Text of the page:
Student wins 'Fashion with a conscience’ award

April 18, 2008 - United Kingdom

A budding fashion designer from MMU has won the Royal Society of Arts (RSA) annual Student Award for his womenswear designs.

22-year old Nabil El-Nayal, a final year BA (Hons) Fashion student, beat over one hundred entries to take the £1,200 prize.

The competition brief - entitled ‘Fashion with a conscience’ - tasked students to design a capsule collection of 12 outfits that reflected current environmental and social concerns.

Four students from MMU were amongst the 13 finalists selected for the final in London, where they were grilled by seven industry judges, including Wendy Dagworthy (Head of Fashion at the Royal College of Art) and British fashion designer Sylvia Ayton (Vice Chairman of the Costume Society).

Nabil based his award-winning collection on the theme of longevity, in contrast with today’s throw-away approach to fashion. Taking his inspiration from the Elizabethan era and the dark days of the Black Death, Nabil designed a black and white range with simple, clean, flowing lines and a timeless quality.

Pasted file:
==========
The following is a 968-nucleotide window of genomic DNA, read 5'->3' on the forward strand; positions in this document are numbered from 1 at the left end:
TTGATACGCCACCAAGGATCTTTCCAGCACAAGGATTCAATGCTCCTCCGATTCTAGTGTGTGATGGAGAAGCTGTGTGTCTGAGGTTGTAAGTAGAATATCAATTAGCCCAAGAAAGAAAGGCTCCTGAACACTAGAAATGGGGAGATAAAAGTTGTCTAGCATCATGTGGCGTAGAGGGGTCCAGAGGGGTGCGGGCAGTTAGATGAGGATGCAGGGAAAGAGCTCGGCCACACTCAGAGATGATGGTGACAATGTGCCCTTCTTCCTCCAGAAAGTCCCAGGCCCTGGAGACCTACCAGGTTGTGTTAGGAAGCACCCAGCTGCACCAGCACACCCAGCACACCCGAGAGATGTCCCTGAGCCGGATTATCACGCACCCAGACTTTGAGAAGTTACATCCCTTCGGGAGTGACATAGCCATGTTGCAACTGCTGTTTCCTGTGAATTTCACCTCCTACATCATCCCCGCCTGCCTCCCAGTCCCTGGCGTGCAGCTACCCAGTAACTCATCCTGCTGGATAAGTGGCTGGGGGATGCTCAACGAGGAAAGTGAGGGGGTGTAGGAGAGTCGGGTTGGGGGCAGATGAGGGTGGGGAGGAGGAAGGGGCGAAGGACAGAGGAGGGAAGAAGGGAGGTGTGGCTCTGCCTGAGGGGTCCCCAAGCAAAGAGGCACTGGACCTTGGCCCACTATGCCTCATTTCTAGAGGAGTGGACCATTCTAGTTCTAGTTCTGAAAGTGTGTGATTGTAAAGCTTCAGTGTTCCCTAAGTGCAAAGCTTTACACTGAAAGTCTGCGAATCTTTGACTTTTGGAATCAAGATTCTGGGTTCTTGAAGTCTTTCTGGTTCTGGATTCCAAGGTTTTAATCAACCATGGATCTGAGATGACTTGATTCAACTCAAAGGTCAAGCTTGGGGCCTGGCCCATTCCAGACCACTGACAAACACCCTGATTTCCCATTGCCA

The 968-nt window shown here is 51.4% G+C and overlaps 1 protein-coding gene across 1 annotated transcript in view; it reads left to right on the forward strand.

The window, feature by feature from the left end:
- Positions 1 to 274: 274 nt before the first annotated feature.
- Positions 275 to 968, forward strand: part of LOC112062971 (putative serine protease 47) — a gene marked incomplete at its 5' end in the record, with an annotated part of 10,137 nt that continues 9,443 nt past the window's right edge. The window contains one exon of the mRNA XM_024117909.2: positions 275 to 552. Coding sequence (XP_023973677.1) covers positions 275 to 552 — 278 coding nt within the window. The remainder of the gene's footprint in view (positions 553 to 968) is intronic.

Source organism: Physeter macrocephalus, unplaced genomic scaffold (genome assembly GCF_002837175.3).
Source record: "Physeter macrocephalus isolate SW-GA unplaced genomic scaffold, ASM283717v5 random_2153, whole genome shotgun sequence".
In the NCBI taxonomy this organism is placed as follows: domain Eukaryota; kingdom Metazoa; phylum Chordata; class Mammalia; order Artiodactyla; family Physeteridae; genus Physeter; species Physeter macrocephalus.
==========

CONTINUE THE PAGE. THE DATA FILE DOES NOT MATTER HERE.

A passion for fashion
Nabil said: "I'm passionate about creating clothes – I’ve never wanted to do anything else – and I'm passionate about the concept behind clothes. I love looking at historical clothing to rediscover styles and techniques that have been forgotten over time. The idea of bringing back ideas from history and using them in a contemporary context really excites me. I also don’t believein a fast fashion, so the competition brief was perfect for me."

He continues: "I thought my designs might not be commercial enough for the judging panel, but they really seemed to understand what I was trying to achieve. I never dreamt I’d win, so I was really shocked when I found out!

"I can’t believe how far I’ve come since my first year and I think my garments are now both commercial and eccentric. I love the idea of shaping the way people look in the future."

A bright future ahead
Nabil is currently working on his graduation collection and waiting to hear if he’s been selected for the prestigious Graduate Fashion Week in London. One voluminous dress, which took Nabil 10 weeks to create, has a high neck piece sewn entirely by hand, six sleeves and uses 16 metres of fabric.

The talented fashion designer joins the Royal College of Art in September to study for a MA in Womenswear and plans to use the RSA prize money to help fund his studies. Longer term, Nabil dreams of working for a high end designer and one day running his own fashion label.